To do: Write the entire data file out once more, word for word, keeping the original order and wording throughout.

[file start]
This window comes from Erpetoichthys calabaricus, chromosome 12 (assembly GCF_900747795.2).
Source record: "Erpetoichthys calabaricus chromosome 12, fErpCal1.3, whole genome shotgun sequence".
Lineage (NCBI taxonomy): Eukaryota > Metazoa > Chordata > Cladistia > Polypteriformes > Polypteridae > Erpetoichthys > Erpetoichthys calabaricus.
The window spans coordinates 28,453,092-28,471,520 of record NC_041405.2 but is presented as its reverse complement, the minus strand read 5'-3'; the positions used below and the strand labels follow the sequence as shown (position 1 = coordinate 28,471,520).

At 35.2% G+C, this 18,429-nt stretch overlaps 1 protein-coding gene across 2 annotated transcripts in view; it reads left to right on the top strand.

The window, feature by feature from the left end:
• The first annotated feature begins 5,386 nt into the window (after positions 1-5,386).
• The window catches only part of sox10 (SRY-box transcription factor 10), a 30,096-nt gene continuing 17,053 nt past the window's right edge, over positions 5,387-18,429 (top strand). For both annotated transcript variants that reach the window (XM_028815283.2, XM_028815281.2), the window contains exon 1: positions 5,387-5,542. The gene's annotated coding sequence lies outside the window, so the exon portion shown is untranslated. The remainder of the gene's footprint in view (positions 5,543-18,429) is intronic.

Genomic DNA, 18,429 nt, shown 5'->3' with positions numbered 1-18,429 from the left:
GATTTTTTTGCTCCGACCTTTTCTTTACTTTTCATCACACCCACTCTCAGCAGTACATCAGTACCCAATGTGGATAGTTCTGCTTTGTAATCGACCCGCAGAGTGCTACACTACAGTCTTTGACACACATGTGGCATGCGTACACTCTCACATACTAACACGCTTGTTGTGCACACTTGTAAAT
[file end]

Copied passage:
This window comes from Erpetoichthys calabaricus, chromosome 12 (assembly GCF_900747795.2).
Source record: "Erpetoichthys calabaricus chromosome 12, fErpCal1.3, whole genome shotgun sequence".
Lineage (NCBI taxonomy): Eukaryota > Metazoa > Chordata > Cladistia > Polypteriformes > Polypteridae > Erpetoichthys > Erpetoichthys calabaricus.
The window spans coordinates 28,453,092-28,471,520 of record NC_041405.2 but is presented as its reverse complement, the minus strand read 5'-3'; the positions used below and the strand labels follow the sequence as shown (position 1 = coordinate 28,471,520).

At 35.2% G+C, this 18,429-nt stretch overlaps 1 protein-coding gene across 2 annotated transcripts in view; it reads left to right on the top strand.

The window, feature by feature from the left end:
• The first annotated feature begins 5,386 nt into the window (after positions 1-5,386).
• The window catches only part of sox10 (SRY-box transcription factor 10), a 30,096-nt gene continuing 17,053 nt past the window's right edge, over positions 5,387-18,429 (top strand). For both annotated transcript variants that reach the window (XM_028815283.2, XM_028815281.2), the window contains exon 1: positions 5,387-5,542. The gene's annotated coding sequence lies outside the window, so the exon portion shown is untranslated. The remainder of the gene's footprint in view (positions 5,543-18,429) is intronic.

Genomic DNA, 18,429 nt, shown 5'->3' with positions numbered 1-18,429 from the left:
GATTTTTTTGCTCCGACCTTTTCTTTACTTTTCATCACACCCACTCTCAGCAGTACATCAGTACCCAATGTGGATAGTTCTGCTTTGTAATCGACCCGCAGAGTGCTACACTACAGTCTTTGACACACATGTGGCATGCGTACACTCTCACATACTAACACGCTTGTTGTGCACACTTGTAAAT